The Urban Renewal Authority will acquire the land targeted for redevelopment because it has the power of eminent domain, Bisbee said.
“We don’t own any land,” Bisbee said. “The redevelopment corporation won’t buy any land until we have a commitment, perhaps even “earnest money,’ from an individual developer for a certain property for a specific project. That is unlike urban renewal projects in other cities, where huge tracts of land were acquired and then stood vacant for years, waiting for developers.”
The Harrison-Walnut Redevelopment Corp. will buy the land, which will be resold at “fair market value” to developers.
“With our budget, we can’t afford much of a write-down,” Bisbee said, when asked whether developers were being enticed to the area by bargain land costs.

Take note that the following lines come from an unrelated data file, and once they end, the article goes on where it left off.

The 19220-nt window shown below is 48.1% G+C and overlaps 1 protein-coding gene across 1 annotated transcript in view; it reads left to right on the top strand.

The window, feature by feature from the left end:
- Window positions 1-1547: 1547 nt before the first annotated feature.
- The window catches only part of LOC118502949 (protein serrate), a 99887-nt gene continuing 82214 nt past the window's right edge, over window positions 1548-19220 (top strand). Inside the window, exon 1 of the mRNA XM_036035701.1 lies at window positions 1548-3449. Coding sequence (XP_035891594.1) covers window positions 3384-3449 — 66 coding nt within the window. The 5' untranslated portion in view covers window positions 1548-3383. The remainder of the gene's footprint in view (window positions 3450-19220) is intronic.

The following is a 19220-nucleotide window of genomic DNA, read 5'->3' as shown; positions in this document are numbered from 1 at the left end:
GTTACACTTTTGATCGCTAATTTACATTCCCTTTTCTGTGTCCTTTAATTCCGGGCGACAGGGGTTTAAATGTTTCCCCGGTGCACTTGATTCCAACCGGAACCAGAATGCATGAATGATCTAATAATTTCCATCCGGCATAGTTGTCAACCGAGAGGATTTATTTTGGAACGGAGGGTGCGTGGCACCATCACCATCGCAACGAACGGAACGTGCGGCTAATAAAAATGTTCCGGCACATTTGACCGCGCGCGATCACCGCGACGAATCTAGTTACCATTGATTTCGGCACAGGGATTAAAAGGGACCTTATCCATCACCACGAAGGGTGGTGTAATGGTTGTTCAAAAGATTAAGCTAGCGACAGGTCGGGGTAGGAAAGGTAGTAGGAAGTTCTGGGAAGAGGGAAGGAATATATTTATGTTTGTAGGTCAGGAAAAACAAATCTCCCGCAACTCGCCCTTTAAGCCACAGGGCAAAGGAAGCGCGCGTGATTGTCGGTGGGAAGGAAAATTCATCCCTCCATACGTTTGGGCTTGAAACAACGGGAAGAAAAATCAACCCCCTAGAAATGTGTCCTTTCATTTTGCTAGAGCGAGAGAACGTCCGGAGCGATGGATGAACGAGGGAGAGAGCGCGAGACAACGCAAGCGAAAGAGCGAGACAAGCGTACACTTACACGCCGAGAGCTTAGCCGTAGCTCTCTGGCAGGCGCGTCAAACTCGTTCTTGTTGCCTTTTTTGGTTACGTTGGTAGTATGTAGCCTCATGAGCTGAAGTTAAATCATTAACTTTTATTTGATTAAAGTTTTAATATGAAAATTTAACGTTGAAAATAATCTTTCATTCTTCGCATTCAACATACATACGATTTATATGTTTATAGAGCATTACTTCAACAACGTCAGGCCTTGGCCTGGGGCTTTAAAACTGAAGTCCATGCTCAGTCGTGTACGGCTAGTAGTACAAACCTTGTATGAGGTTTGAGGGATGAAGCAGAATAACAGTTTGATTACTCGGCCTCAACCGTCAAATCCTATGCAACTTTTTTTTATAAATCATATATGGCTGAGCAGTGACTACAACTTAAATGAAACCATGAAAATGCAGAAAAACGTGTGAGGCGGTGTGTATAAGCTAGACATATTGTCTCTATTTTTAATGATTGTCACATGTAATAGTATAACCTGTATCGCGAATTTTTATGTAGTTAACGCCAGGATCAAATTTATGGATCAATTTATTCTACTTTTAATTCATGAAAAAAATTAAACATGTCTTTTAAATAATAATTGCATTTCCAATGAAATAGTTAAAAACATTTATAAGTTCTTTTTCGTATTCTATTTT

Developers will be responsible for getting their own financing, either through tax-free bonds, conventional mortgages or other means, said Bisbee.
The redevelopment corporation, funded this year by $1.18 million in federal Community Redevelopment Block Grant funds, will spend most of that money to buy land acquired by the Urban Renewal Authority, which has the power of eminent domain in the area.
“With each block priced at $300,000 to $500,000, that money won’t go very far,” Bisbee said. “Our entire budget is enough to purchase about two city blocks.”
Another $5 million might become available to the redevelopment corporation for land acquisition if the Community Development Citizens Committee approves a proposal on Sept. 23 for Urban Renewal Authority notes that would be backed by Sec. 108 loan guarantees by the U.S. Department of Housing and Urban Development.